Kentucky clerk Kim Davis freed in same-sex marriage dispute
US judge warns woman not to interfere in issuing marriage licences to gay couples
A judge has ordered a Kentucky clerk jailed last week for refusing to issue marriage licences to same-sex couples be released and warned her not to interfere in the issuing of licences to legally eligible couples.
Kim Davis was jailed for contempt after defying a court order to issue marriage licences as she cited her “religious conviction” as an Apostolic Christian to same-sex marriage, despite a Supreme Court ruling in June legalising such unions across the United States.
Ms Davis’s case became a cause celebre for conservative Christians who claim their religious beliefs have been oppressed by civil liberties.
“God’s moral law conflicts with my job duties,” she said before she was jailed on Thursday. “You can’t be separated from something that’s in your heart and in your soul.”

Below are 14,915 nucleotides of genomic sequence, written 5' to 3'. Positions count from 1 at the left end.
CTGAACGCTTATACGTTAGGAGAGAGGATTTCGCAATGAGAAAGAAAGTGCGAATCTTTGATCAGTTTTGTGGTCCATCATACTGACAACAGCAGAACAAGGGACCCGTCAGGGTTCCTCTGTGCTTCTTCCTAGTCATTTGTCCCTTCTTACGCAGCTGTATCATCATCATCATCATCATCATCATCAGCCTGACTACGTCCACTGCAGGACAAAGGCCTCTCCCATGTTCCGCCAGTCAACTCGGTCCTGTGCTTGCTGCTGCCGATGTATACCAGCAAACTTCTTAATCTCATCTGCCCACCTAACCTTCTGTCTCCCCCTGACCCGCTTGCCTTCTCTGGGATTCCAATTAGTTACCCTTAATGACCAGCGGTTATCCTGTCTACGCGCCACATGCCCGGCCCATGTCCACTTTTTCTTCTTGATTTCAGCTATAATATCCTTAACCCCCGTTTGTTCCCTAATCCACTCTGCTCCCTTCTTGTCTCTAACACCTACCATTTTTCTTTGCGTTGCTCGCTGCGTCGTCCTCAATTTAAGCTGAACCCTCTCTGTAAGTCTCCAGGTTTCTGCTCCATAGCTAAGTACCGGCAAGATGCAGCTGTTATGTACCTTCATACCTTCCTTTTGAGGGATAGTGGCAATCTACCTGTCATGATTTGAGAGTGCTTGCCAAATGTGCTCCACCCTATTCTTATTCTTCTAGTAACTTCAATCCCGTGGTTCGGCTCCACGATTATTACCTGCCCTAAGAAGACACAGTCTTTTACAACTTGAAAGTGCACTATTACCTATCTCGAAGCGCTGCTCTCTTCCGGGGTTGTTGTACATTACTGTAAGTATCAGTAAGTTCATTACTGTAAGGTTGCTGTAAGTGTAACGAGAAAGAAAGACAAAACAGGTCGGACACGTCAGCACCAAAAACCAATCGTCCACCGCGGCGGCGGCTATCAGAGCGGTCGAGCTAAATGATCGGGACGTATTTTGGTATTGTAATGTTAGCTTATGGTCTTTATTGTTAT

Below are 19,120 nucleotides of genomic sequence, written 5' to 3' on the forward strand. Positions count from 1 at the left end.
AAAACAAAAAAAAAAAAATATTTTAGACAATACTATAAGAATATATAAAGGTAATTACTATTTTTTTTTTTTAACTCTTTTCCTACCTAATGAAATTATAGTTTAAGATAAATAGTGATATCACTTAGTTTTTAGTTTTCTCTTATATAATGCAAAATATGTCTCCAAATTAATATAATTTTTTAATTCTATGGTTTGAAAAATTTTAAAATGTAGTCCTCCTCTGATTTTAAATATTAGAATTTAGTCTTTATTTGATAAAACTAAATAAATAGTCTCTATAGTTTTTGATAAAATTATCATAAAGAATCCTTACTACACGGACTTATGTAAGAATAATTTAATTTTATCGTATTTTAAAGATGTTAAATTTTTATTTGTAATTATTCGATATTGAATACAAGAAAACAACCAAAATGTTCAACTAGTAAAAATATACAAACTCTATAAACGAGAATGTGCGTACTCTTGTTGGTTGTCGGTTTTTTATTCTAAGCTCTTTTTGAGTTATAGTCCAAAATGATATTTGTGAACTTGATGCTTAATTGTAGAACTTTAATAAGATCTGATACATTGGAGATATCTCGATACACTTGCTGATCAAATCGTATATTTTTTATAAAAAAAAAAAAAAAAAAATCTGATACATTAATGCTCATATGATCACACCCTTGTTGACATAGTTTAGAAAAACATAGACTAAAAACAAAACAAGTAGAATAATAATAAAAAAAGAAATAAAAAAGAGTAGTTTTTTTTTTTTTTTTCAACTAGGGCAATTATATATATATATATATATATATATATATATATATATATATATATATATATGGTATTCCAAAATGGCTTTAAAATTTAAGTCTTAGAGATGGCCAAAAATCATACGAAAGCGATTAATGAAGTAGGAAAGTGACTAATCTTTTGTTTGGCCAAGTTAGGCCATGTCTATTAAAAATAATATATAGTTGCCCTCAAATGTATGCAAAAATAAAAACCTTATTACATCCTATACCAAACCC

The judge ordered Ms Davis to “not interfere in any way, directly or indirectly, with the efforts of her deputy clerks to issue licences to legally eligible couples” and that if she did, the court would regard her action as a “violation” of her release.
The order releasing Ms Davis, a clerk of Rowan County in rural north-eastern Kentucky, came shortly before two Republican presidential candidates Mike Huckabee and Ted Cruz planned to visit her in jail and as protesters gathered for a rally outside the jail.